Using WordPress, there were always a lot of clicks involved with uploading a picture, or even linking to an existing picture. The WordPress directory structure is quite weird, and half the time I would just upload the picture to my "files" directory on the server, and link to it. I would spend time resizing the pictures, and then realized that if I ever change the template of my blog (which I did when moving to Nanoc), some of the text would look awkward.

Only need two sizes, three possible positions

I figured out that I really only need to resize pictures into two versions, one is when I want the picture to span the entire blog, and one is when I want the picture to be on the left or the right, with the text flowing around it. I want the pictures named consistently, and stored as part of my blog archive, and I want to preserve the original non-resized picture, so that if I ever change my template, I could potentially go through and generate new resized versions of every image. (In the picture, you see examples of both.)

I love workflows that get out of my way, and don't pop up lot's of dialogue boxes, asking me to select files and select options. I love the built-in screencapture tool in OSX (Shift+Cmd 4 to capture a selection of the screen), and for my wiki, I have a keyboard shortcut which

I took this workflow, and adapted it to the blog. I can press Ctrl+Alt+Cmd C to get a picture that covers the widt of my blog (resized if necessary), or Shift Cmd+Ctrl+Alt C to have the image resized to half the width of the blog. The script also stores a copy of the original image, so theoretically I could generate different sized pictures if I ever changed blog layout in the future. (See example of my image directory on GitHub.)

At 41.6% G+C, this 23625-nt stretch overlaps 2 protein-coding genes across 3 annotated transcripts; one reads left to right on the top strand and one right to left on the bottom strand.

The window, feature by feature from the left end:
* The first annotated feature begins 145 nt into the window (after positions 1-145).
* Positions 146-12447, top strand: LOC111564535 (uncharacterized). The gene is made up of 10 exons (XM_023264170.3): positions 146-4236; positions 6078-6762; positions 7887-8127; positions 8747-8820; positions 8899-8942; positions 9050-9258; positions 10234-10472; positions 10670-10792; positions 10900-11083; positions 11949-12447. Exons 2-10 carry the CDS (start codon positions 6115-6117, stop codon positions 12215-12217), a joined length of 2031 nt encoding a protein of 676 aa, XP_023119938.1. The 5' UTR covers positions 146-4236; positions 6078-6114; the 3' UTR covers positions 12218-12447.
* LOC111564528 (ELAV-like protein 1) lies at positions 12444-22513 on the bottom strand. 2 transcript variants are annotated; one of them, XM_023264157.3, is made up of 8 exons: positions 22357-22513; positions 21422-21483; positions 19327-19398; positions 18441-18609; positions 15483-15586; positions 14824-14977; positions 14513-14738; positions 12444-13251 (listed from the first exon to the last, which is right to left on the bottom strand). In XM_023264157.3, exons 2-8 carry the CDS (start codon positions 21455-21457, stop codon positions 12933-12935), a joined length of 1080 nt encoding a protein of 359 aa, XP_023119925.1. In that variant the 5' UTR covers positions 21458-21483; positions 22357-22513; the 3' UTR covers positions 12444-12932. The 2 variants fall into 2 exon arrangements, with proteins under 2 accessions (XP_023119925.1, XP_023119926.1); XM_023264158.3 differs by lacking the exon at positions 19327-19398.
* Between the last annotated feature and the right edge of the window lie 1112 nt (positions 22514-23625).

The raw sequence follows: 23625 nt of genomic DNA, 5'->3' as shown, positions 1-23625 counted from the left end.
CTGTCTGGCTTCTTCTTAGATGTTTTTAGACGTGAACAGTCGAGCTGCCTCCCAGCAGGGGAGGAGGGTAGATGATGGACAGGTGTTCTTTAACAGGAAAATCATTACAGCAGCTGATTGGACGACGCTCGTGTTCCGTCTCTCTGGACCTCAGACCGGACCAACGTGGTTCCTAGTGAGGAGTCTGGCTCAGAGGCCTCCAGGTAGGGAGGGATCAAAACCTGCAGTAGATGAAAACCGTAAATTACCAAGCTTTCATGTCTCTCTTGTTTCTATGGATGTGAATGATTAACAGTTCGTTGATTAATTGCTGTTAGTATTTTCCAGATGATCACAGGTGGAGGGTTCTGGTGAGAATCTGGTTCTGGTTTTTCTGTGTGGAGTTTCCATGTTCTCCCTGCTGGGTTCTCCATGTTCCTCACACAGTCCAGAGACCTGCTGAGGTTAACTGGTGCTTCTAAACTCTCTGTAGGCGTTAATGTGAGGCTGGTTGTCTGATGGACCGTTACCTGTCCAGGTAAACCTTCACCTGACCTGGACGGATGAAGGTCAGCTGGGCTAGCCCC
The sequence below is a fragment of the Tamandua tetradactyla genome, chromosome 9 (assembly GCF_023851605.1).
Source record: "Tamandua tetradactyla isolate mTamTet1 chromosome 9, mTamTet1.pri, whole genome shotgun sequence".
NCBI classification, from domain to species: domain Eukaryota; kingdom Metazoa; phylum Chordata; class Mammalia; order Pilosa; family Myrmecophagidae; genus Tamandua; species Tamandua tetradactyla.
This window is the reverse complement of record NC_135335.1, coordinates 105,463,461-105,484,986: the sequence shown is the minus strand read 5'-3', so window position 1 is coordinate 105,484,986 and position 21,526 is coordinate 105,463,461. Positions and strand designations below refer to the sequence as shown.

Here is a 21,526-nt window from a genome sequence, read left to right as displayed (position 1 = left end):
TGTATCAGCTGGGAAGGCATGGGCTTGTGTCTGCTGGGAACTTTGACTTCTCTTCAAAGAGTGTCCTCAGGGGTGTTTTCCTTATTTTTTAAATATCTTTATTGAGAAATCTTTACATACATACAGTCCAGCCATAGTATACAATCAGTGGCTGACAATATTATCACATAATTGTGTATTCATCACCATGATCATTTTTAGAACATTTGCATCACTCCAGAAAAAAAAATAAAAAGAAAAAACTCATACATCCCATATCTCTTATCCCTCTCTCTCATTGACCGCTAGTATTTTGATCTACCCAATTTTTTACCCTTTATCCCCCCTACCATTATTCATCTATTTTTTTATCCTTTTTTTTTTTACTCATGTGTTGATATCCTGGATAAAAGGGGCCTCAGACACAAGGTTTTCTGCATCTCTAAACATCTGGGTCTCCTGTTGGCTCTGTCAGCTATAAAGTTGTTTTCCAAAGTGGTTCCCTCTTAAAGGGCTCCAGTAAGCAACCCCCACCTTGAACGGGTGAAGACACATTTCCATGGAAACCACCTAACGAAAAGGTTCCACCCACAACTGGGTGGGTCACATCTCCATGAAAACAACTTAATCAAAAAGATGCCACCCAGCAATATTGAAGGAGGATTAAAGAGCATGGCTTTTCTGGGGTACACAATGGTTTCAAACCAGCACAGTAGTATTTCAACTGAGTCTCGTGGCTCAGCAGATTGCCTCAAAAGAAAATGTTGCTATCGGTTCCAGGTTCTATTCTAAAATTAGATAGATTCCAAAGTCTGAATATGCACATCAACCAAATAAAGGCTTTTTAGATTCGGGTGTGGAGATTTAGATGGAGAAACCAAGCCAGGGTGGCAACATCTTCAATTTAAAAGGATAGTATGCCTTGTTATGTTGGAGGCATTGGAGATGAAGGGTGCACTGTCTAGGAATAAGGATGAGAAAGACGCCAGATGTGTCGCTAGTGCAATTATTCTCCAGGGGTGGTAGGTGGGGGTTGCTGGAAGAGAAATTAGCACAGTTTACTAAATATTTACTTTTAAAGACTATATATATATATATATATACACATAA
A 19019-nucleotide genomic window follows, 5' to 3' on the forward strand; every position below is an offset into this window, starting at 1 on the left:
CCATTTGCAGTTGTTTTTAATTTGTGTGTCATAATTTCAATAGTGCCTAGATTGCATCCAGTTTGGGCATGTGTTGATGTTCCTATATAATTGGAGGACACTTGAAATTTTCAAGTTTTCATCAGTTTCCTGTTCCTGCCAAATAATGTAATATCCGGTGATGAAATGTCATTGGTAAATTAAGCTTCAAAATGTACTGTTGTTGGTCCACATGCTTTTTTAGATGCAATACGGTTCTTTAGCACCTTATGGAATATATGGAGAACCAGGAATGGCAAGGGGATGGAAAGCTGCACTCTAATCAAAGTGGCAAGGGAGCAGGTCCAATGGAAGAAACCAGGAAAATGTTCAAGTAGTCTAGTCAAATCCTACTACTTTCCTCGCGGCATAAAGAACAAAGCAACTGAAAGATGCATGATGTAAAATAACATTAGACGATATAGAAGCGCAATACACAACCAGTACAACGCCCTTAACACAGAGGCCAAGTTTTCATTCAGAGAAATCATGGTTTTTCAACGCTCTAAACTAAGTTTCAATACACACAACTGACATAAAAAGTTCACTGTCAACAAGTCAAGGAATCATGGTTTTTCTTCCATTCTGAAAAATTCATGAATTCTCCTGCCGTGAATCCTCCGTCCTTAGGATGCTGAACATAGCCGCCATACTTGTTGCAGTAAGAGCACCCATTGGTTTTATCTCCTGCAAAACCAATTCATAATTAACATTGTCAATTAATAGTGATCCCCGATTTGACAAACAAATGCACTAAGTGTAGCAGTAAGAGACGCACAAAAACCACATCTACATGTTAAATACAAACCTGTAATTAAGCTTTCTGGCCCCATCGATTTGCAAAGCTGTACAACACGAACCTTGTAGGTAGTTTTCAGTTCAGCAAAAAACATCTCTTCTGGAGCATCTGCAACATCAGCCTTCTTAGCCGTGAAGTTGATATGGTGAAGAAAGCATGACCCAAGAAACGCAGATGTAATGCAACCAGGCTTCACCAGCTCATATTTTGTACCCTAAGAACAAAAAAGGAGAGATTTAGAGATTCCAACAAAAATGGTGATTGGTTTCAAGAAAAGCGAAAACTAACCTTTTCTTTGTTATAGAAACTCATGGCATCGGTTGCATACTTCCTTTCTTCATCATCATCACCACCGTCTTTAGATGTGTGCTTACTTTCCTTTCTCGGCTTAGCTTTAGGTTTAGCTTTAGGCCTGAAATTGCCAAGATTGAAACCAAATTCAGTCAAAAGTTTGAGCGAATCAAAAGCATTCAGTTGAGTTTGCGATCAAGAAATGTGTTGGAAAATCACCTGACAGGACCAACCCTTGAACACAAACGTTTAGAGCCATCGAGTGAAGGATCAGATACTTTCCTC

Specifying image alignment in Markdown

There's no support for image alignment in the Markdown specification, but Nanoc has great support for filters, so I added my own. Dokuwiki uses the convention that [ image] will align the image to the right (with the text "filling" the empty space on the left), [image ] aligns to the left, and of course [ image ] centers the image.

Here's my (probably awkward, but works perfectly) filter that takes care of this in Nanoc:

class FixImages < Nanoc3::Filter
  identifier :fix_images
  def run(content, params={})
    resp = content.gsub(/\!\[(.*?)\]\((.+?)\)/m) do
      if $1[0..0] == ' ' && $1[-1..-1] == ' '
        align = 'float:centre; margin-left: 10px; margin-right: 10px'
      elsif $1[0..0] == ' '
        align = "float:left; margin-right: 10px"
      elsif $1[-1..-1] == ' '
        align = 'float:right; margin-left: 10px'
        align = 'none'
      "<img src='#{$2}' style='#{align}'>"
    resp.gsub(/\[((\<img).+?)\]\((.+?)\)/m, '<a href="\3">\1</a>')

I just add this to my Rules file

compile '/posts/*', :rep => :default do
  filter :fix_images

...And Bob is my proverbial uncle. This, together with linkify to quickly insert links, and I'm very happy with my nanoc workflow.

Here's a quick video showing the whole publishing process. Most of the code can be found in newpost.rb, and I use Keyboard Maestro to trigger the scripts.

Stian HĂ„klev October 2, 2013 Toronto, Canada